Las Vegas lawyer calls Nevada Supreme Court justice ‘white supremacist’
“I think it’s incredibly offensive and arguably defamatory to say something like that, which is obviously not true,” said the justice, Douglas Herndon.
Ozzie Fumo, a former Nevada assemblyman who’s running for Clark County district attorney, referred to a state Supreme Court justice as a “white supremacist” during a panel last month at UNLV’s law school.
Video obtained by the Las Vegas Review-Journal captured Fumo, a prominent Las Vegas defense attorney, using the description for Supreme Court Justice Douglas Herndon while speaking on the panel organized by UNLV’s Black Law Students Association.
During the panel discussion, Fumo mentioned an incident from 2016 when Herndon, then a district judge, told then-Deputy Public Defender Erika Ballou to remove a Black Lives Matter pin she wore into his courtroom. Ballou is now a district judge.
“She had the guts to put on a Black Lives Matter (pin), walk into a courtroom of someone who I considered a white supremacist who’s now in the Supreme Court, but he kicked her out of his courtroom for wearing that pin,” Fumo said.
Fumo defended the comment, which he made during a discussion on mentors in the law community, during a recent phone interview with the Review-Journal.
“I said someone who does something like that, I would consider to be a white supremacist,” he said. “Kind of like if it walks like a duck and quacks like a duck.”
When Ballou wore the pin in Herndon’s courtroom in September 2016, she told him she would not remove it and wanted another judge to hear the case. Herndon did not recuse himself but postponed the sentencing for Ballou’s client.
The Las Vegas Police Protective Association, the union for rank-and-file members of the Metropolitan Police Department, previously had sent a letter to the chief district judge expressing concern about public defenders wearing Black Lives Matter lapel pins in court.
Through District Court spokeswoman Mary Ann Price, Ballou declined to comment on Fumo’s recent statements.
Herndon and Fumo squared off when they ran for an open seat on the Nevada Supreme Court, which Herndon won in the November 2020 election. In a Review-Journal debate leading up to the election, Fumo criticized Herndon for his role as a prosecutor in the 1992 trial of Fred Steese, who spent 21 years in prison for a murder he did not commit.
During a recent phone interview, Herndon said he wasn’t shocked by Fumo’s comment at UNLV because of “the way he conducted himself during the campaign.”
“I think it’s incredibly offensive and arguably defamatory to say something like that, which is obviously not true and has no basis in fact,” Herndon said.
Herndon said the comment could be considered a violation of professional conduct and could rise to the level of an ethics issue with the State Bar of Nevada. He also called for Boyd Law School to reconsider its relationship with Fumo, who is an adjunct law professor.
UNLV spokesman Tony Allen said in an emailed statement that the law school had not received any complaints regarding the Oct. 13 panel.
“The law students often put on events where they ask a variety of types of lawyers to be candid about their experiences. Apparently, Fumo had this opinion,” Frank Cooper, a Boyd Law School professor and faculty adviser to the Black Law Students Association, said in an emailed statement. “I think this dispute is between Fumo and Herndon, and that our students should be left out of it.”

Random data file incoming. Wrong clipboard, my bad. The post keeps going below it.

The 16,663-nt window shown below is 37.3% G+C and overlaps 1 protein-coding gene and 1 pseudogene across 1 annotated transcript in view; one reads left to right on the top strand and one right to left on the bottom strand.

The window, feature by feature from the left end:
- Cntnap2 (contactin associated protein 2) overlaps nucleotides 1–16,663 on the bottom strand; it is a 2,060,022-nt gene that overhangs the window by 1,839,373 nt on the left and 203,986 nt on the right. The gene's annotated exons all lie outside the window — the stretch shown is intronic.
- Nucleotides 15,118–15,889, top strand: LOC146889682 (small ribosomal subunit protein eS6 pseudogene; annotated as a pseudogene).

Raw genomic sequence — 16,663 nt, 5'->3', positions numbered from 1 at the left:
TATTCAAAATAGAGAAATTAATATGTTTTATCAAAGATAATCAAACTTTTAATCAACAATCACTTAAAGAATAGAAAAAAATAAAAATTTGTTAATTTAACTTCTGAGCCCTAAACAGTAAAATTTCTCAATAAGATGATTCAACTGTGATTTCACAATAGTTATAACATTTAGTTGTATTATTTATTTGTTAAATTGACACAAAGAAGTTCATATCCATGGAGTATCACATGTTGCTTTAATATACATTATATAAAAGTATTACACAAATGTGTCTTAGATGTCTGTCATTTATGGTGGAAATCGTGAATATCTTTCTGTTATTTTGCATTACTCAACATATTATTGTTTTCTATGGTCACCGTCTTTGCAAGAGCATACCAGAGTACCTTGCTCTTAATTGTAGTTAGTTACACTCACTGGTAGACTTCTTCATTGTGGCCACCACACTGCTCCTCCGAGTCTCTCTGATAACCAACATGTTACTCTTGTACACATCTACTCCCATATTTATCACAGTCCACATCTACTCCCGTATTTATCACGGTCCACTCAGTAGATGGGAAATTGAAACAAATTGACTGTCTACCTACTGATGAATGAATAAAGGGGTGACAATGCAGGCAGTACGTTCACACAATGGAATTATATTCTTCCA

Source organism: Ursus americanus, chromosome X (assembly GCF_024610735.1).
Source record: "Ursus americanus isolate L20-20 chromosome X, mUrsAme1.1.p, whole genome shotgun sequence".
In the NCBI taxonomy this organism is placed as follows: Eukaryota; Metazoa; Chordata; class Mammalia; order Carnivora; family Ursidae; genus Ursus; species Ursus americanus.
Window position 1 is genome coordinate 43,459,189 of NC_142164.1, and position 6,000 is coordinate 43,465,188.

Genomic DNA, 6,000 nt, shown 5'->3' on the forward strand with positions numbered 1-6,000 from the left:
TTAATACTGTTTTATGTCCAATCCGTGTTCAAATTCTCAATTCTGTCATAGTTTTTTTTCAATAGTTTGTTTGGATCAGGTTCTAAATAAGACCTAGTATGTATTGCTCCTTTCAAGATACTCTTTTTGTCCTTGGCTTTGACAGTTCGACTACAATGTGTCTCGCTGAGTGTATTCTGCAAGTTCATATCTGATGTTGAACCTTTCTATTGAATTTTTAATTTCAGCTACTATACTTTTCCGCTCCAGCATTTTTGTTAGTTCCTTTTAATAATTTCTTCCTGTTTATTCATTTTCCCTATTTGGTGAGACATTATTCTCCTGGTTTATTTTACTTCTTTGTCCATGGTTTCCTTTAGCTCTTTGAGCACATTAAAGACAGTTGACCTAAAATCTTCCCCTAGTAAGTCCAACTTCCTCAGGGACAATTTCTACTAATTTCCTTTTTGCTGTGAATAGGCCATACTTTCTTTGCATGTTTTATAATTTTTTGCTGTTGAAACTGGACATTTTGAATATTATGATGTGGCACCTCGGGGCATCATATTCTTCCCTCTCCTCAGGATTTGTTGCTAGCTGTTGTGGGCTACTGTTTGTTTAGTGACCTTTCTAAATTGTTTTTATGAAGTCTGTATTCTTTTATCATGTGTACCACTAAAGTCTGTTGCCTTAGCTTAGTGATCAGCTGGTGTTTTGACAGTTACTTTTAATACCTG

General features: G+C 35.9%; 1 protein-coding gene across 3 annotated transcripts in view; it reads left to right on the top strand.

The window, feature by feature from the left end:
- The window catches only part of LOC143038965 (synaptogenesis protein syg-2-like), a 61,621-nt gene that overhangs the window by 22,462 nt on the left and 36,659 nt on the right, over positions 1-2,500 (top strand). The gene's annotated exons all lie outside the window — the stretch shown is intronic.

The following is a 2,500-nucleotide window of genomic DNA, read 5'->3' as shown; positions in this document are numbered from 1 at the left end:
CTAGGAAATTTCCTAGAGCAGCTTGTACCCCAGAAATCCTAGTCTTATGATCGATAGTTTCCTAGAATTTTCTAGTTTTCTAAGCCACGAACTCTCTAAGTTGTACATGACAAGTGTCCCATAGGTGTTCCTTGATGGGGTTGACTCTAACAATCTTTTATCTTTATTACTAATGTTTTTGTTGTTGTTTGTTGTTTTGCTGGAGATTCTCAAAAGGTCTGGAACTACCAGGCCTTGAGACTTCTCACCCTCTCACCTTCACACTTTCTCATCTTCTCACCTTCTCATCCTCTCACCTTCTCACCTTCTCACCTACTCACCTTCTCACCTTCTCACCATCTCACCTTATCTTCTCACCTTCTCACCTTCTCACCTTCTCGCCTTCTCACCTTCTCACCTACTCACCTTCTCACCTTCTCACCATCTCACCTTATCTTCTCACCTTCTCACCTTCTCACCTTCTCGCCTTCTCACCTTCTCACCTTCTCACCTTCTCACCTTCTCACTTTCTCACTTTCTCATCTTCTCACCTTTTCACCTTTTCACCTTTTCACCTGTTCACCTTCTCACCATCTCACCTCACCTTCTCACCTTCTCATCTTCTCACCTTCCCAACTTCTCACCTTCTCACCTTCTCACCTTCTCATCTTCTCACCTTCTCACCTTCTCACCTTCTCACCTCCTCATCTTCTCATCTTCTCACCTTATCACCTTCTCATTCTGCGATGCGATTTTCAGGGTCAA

No bar complaints
Dan Hooge, a lawyer for the State Bar of Nevada, said in an emailed statement last week that the state bar had no active complaints against Fumo.
Other lawyers who spoke during the panel discussion did not respond to requests for comment.
Fumo said Herndon’s actions from 2016 are still concerning.
“Those are the actions of someone who has a problem with people of color,” he said.
Herndon said he stands by his decision to ask Ballou to remove her Black Lives Matter pin while she was in his courtroom, referencing a U.S. Supreme Court decision that allows judges to prohibit political symbols in the courtroom.
“As a judge, it’s not your job to be the activist. It’s your job to just follow the law in the courtroom,” he said.
In an emailed statement, District Attorney Steve Wolfson, who is running for re-election, said Fumo’s comment during the panel discussion was “disturbing and unwarranted.”
“Not only does this violate the ethical behavior of an attorney, but to speak recklessly to young impressionable law students, about a Supreme Court Justice, in this manner is just plain wrong,” Wolfson said. “Justice Herndon is not a white supremacist and an accusation like that is totally irresponsible and potentially slanderous.”
Fumo said Wolfson has failed to acknowledge racism within the criminal justice system.
“Any person that can’t acknowledge that there’s institutional racism in the courts in 2021 is not worthy of being district attorney of Clark County in 2022, and is more in line with someone who was district attorney in Selma, Alabama, in 1963,” he said.
In November 2017, the Nevada Supreme Court suspended Las Vegas attorney Jacob Hafter for lying under oath and making derogatory public comments about a district judge, whom he had accused of religious discrimination.
Contact Katelyn Newberg at firstname.lastname@example.org or 702-383-0240. Follow @k_newberg on Twitter.